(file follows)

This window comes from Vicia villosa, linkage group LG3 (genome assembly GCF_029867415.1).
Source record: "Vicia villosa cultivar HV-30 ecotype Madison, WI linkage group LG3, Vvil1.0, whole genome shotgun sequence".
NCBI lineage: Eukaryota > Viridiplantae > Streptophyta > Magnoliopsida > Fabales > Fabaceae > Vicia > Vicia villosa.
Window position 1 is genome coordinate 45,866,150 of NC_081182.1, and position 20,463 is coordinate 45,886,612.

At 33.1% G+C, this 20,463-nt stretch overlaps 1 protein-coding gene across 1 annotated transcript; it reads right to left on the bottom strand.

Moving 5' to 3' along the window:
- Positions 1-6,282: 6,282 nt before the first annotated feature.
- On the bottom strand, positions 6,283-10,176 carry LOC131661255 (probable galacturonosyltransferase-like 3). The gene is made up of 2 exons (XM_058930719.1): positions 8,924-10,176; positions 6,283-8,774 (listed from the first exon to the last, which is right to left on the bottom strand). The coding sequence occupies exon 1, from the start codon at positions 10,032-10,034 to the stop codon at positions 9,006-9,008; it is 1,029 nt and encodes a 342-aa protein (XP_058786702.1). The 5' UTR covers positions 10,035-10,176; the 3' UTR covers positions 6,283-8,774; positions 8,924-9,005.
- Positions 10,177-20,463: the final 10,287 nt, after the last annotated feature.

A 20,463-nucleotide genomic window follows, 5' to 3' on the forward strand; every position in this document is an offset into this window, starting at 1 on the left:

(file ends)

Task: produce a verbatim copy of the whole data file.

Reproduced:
This window comes from Vicia villosa, linkage group LG3 (genome assembly GCF_029867415.1).
Source record: "Vicia villosa cultivar HV-30 ecotype Madison, WI linkage group LG3, Vvil1.0, whole genome shotgun sequence".
NCBI lineage: Eukaryota > Viridiplantae > Streptophyta > Magnoliopsida > Fabales > Fabaceae > Vicia > Vicia villosa.
Window position 1 is genome coordinate 45,866,150 of NC_081182.1, and position 20,463 is coordinate 45,886,612.

At 33.1% G+C, this 20,463-nt stretch overlaps 1 protein-coding gene across 1 annotated transcript; it reads right to left on the bottom strand.

Moving 5' to 3' along the window:
- Positions 1-6,282: 6,282 nt before the first annotated feature.
- On the bottom strand, positions 6,283-10,176 carry LOC131661255 (probable galacturonosyltransferase-like 3). The gene is made up of 2 exons (XM_058930719.1): positions 8,924-10,176; positions 6,283-8,774 (listed from the first exon to the last, which is right to left on the bottom strand). The coding sequence occupies exon 1, from the start codon at positions 10,032-10,034 to the stop codon at positions 9,006-9,008; it is 1,029 nt and encodes a 342-aa protein (XP_058786702.1). The 5' UTR covers positions 10,035-10,176; the 3' UTR covers positions 6,283-8,774; positions 8,924-9,005.
- Positions 10,177-20,463: the final 10,287 nt, after the last annotated feature.

A 20,463-nucleotide genomic window follows, 5' to 3' on the forward strand; every position in this document is an offset into this window, starting at 1 on the left: